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Maximum impulse a human can withstand?

  1. May 29, 2012 #1
    1. The problem statement, all variables and given/known data

    For a project I am doing I have to disprove something I see in a video. In the video, a person falls into a cart full of hay from a height that is irrelevant. What I know is that the person's speed at the top of the leaves is given by v (I have the actual number for v but I would rather see it done theoretically). The person's speed changes from v to 0 in time t. Given that the person's mass is m, I need to determine whether this collision would be lethal. In the video the person survives but I need to mathematically and statistically prove that he wouldn't survive this collision.

    Is there a standard way to determine whether a certain impulse, etc. will kill an average person?

    2. Relevant equations

    ΔP=FavgΔt = mΔv

    3. The attempt at a solution

    I wound up calculating that the average acceleration (or "g-force") was about 75 g, and this acceleration occurred over roughly 0.033 seconds. The impulse would be m*a*t which would be 85 kg * (75 * 9.8) * 0.033 = 2061.68 N*s.

    I know I need to use this impulse, the force, or the acceleration, and I have done so, but my concern is, I have no real standard for figuring out whether the collision will be lethal. I have seen plenty of documents online but they only refer to things like "humans can withstand sustained g-forces of yada-yada-yada" or "humans can take instantaneous g-forces of yada-yada-yada". The trouble is, instantaneous is too vague, and sustained is not what I am looking for.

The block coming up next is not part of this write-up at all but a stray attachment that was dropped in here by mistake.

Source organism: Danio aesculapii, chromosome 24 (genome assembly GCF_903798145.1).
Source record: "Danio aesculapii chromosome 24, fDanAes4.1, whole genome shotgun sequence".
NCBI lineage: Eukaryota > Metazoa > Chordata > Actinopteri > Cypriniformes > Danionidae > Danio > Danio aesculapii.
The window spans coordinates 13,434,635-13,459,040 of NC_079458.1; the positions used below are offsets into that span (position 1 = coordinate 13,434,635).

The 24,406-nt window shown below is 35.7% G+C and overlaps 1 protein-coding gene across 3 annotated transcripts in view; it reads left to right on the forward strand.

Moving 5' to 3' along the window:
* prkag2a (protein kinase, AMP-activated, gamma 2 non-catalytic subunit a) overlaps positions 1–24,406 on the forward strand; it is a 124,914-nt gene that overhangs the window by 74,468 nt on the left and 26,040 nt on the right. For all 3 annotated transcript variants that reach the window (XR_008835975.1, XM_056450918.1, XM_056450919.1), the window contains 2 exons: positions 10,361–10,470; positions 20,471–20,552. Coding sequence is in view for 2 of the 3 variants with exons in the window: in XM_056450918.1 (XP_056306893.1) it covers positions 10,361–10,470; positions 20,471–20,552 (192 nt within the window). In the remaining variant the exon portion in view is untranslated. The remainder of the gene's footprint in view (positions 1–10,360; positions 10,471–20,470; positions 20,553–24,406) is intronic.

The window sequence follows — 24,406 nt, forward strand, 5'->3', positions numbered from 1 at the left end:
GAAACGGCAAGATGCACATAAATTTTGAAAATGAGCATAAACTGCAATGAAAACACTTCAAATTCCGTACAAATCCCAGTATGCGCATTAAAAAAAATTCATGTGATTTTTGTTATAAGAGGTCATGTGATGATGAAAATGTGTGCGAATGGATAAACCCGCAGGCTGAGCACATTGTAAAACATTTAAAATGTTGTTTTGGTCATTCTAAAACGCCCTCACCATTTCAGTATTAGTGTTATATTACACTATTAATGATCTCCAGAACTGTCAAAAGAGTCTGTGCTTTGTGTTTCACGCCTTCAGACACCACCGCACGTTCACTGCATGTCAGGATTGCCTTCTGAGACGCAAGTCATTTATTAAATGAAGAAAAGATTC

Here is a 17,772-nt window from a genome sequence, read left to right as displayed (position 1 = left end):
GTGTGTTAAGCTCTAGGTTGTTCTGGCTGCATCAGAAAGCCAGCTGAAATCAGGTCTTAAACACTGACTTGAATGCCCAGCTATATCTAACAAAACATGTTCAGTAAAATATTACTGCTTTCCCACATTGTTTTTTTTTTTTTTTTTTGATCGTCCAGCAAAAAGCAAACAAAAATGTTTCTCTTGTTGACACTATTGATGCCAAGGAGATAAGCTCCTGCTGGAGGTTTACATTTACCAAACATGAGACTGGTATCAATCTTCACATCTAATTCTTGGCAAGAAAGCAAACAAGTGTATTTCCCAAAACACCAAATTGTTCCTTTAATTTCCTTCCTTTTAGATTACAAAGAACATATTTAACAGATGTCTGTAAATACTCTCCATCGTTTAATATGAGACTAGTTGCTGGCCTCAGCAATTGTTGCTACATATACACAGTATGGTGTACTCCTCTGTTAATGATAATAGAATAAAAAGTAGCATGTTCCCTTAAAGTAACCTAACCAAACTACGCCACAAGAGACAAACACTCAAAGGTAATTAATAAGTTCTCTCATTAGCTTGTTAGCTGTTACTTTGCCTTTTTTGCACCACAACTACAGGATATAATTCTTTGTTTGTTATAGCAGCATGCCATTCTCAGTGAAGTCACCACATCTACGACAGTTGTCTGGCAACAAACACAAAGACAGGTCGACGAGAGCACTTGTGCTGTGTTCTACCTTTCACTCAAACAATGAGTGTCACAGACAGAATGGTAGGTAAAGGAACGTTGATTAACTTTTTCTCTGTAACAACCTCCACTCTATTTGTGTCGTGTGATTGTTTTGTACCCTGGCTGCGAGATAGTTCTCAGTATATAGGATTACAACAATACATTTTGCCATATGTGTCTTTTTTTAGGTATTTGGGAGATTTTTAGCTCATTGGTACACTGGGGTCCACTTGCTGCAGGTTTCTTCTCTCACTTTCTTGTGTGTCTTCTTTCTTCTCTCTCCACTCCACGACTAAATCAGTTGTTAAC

2. jcsd
  3. May 29, 2012 #2
    The impulse isn't what is potentially dangerous; you can experience a very high impulse and be perfectly unharmed. For example, you can accelerate with 1/10 g for an hour, or a day, or a year and be perfectly unharmed, all the while the impulse you experience over that time is increasing. The real cause of death is high acceleration. The highest recorded survivable acceleration I've been able to find is about 100g (g-forces) of shock. Shock just means a sudden acceleration, over just a fraction of a second. If it's a constant acceleration over more than just a fraction of a second, the highest recorded survivable acceleration is about 46g in that circumstance. If you're just looking to calculate for a collision of some kind though, then about 100g is survivable.
    Last edited: May 29, 2012
  4. May 29, 2012 #3
    Re: Maximum [instantaneous] impulse a human can withstand?

    Thank you for the reply. Again you use the term "fraction of a second" which is basically as vague as "instantaneous" and doesn't give me much physical evidence. In any case though, I should be able to 'science' something together, such as "several experts say that in an average, instantaneous collision ... 100g is the max," or something along those lines.

    The other question I have, though, is whether the person could easily get out of the cart after being subjected to 75g for a "fraction of a second." A person can survive 100g, as you said, but could they easily walk away? My guess is no. But for 75g? Ehh, I'm starting to feel a bit unsure here. Is it statistically likely within 90% confidence or so that a person couldn't simply walk away from an instantaneous 75g acceleration? Again, my guess is no, it's not likely they can just walk away, but it's just a guess.

    Is there anyone here with first-hand experience? :rofl:
  5. May 29, 2012 #4
    It is possible to mathematically model a system like this using finite element structural modeling (dynamics). You would need to approximate the mechanical properties of the bodily flesh and the bones (Elastic modulus, Poisson ratio, density), and would need to input the geometry of the body parts. You would also need to input the detailed force, velocity, and displacement boundary conditions. The boundary conditions, of course, would depend on the geometry with which the body landed. The outputs of the calculation would be the stress distribution within the flesh and bones as a function of time. You would also need to provide failure criteria (strength) for the flesh and bones to ascertain the extent of the local structural damage (if any).

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